These missionaries are the small businessmen who imagine themselves completely self-made, the self-styled entrepreneurs--the libertarians.  And with them, the paradox emerges full-blown.  For while the creed teaches them that The Market never errs, that its laws are ironclad, that these laws play no favorites, and that whatever The Market dictates must be borne as we bear the weather, they nevertheless believe that they themselves are immune to this dynamic. They truly believe, as truly as any believer has ever believed in his god, that their devotion and insight into The Market will spare them from its harshest judgments.  They believe that they alone are smart enough or industrious enough or prudent enough or bold enough that The Market will inevitably smile on them.  Never mind that The Market has for countless decades consumed as human sacrifices legions of the most wise, the most industrious, the most judicious, and the most boldly innovative of their number; the libertarians will just claim that these were not members of the Chosen.  Those who incur the wrath of The Market are rightfully fallen, hubristic, false prophets, justly punished.  They, on the other hand, truly know the mind of their god, and will rise with its blessings to stand at its right hand.

Do you see the slippage, and the naked whole of the paradox?  The Market has morphed from an impersonal force effecting all without favor into a judgmental and unforgiving god that can nevertheless be placated by the devotion of those who claim the purest of faith.  And so the libertarians look out onto a ferocious sea whipped into a frenzy by The Market, and cleanse their minds of all the knowledge they should know as economic scientists--things such as the centralization of capital, the asymmetrical distribution of resources, economies of scale, etc.  As scientists, they would have been able to see quite clearly that while the behemoth vessels of the Kochs and their ilk would be able to weather this storm with ease, their own small boats would quickly founder and be swallowed up.  But, scientists no more, they stand on the shore, wave their staffs in grand gestures, and before them they imagine the sea parting.  Chanting their devotional incantations, they wade further and further into the tempest, their bodies battered by the ever rising waves, the water filling their open mouths, the fierce undertow pulling them rapidly out to sea, and then down, and deep.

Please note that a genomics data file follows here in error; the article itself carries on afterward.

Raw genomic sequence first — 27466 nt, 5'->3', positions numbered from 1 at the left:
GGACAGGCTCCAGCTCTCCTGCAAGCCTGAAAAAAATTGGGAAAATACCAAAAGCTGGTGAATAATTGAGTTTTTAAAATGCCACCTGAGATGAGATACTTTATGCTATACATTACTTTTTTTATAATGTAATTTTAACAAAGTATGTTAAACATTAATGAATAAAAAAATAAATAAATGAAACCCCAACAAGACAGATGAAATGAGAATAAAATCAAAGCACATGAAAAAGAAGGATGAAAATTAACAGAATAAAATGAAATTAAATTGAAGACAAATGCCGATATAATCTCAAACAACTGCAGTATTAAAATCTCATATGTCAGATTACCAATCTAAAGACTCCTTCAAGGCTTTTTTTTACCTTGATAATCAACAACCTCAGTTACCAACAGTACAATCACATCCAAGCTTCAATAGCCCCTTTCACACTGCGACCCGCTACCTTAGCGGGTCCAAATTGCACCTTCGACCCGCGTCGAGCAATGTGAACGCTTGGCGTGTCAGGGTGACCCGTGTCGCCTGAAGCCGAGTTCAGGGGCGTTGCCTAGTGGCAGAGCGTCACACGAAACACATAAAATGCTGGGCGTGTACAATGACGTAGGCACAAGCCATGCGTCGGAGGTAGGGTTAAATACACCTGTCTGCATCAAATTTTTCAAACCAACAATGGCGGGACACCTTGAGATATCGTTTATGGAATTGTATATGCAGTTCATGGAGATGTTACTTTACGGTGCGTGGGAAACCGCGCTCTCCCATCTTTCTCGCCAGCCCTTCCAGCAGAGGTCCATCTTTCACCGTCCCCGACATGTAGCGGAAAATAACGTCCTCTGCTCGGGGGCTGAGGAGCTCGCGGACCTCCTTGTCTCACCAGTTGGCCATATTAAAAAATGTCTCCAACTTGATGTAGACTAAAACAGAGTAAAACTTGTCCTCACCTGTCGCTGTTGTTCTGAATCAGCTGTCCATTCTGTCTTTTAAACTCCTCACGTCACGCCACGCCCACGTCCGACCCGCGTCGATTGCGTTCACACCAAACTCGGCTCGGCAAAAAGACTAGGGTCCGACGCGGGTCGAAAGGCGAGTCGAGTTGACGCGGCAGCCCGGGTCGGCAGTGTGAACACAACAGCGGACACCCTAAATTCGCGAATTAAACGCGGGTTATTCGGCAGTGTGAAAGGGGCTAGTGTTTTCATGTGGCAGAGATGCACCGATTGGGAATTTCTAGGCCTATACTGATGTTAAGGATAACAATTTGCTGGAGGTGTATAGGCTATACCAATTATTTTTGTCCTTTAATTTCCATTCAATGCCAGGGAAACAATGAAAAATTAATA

And during the occasional calm, the officers of the most mammoth and seaworthy ships take their exercise on deck.  They gather on the bows of their magnificent vessels, masters of all before them. Sometimes they cock their ears toward the water, and joke to one another, "Do you hear, can you still hear them?"  After laughing quietly among themselves, they eventually return to their posts.